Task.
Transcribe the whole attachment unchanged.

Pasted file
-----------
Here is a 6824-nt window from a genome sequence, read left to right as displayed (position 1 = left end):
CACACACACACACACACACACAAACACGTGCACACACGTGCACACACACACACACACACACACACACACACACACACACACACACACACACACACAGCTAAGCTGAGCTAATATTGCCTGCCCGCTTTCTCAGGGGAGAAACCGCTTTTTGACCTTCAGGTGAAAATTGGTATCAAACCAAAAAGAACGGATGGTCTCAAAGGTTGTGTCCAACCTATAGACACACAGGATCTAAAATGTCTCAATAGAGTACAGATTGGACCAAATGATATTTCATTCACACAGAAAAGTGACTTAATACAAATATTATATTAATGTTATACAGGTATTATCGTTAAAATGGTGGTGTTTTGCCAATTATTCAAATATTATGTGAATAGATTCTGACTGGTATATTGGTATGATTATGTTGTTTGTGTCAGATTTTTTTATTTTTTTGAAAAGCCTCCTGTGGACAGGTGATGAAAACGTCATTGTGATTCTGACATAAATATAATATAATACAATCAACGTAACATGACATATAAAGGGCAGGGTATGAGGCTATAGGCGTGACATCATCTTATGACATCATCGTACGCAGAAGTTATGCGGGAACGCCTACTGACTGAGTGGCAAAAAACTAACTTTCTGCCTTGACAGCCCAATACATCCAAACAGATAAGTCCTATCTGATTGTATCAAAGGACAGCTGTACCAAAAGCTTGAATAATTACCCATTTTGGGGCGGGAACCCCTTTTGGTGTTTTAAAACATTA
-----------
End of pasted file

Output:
Here is a 6824-nt window from a genome sequence, read left to right as displayed (position 1 = left end):
CACACACACACACACACACACAAACACGTGCACACACGTGCACACACACACACACACACACACACACACACACACACACACACACACACACACACAGCTAAGCTGAGCTAATATTGCCTGCCCGCTTTCTCAGGGGAGAAACCGCTTTTTGACCTTCAGGTGAAAATTGGTATCAAACCAAAAAGAACGGATGGTCTCAAAGGTTGTGTCCAACCTATAGACACACAGGATCTAAAATGTCTCAATAGAGTACAGATTGGACCAAATGATATTTCATTCACACAGAAAAGTGACTTAATACAAATATTATATTAATGTTATACAGGTATTATCGTTAAAATGGTGGTGTTTTGCCAATTATTCAAATATTATGTGAATAGATTCTGACTGGTATATTGGTATGATTATGTTGTTTGTGTCAGATTTTTTTATTTTTTTGAAAAGCCTCCTGTGGACAGGTGATGAAAACGTCATTGTGATTCTGACATAAATATAATATAATACAATCAACGTAACATGACATATAAAGGGCAGGGTATGAGGCTATAGGCGTGACATCATCTTATGACATCATCGTACGCAGAAGTTATGCGGGAACGCCTACTGACTGAGTGGCAAAAAACTAACTTTCTGCCTTGACAGCCCAATACATCCAAACAGATAAGTCCTATCTGATTGTATCAAAGGACAGCTGTACCAAAAGCTTGAATAATTACCCATTTTGGGGCGGGAACCCCTTTTGGTGTTTTAAAACATTA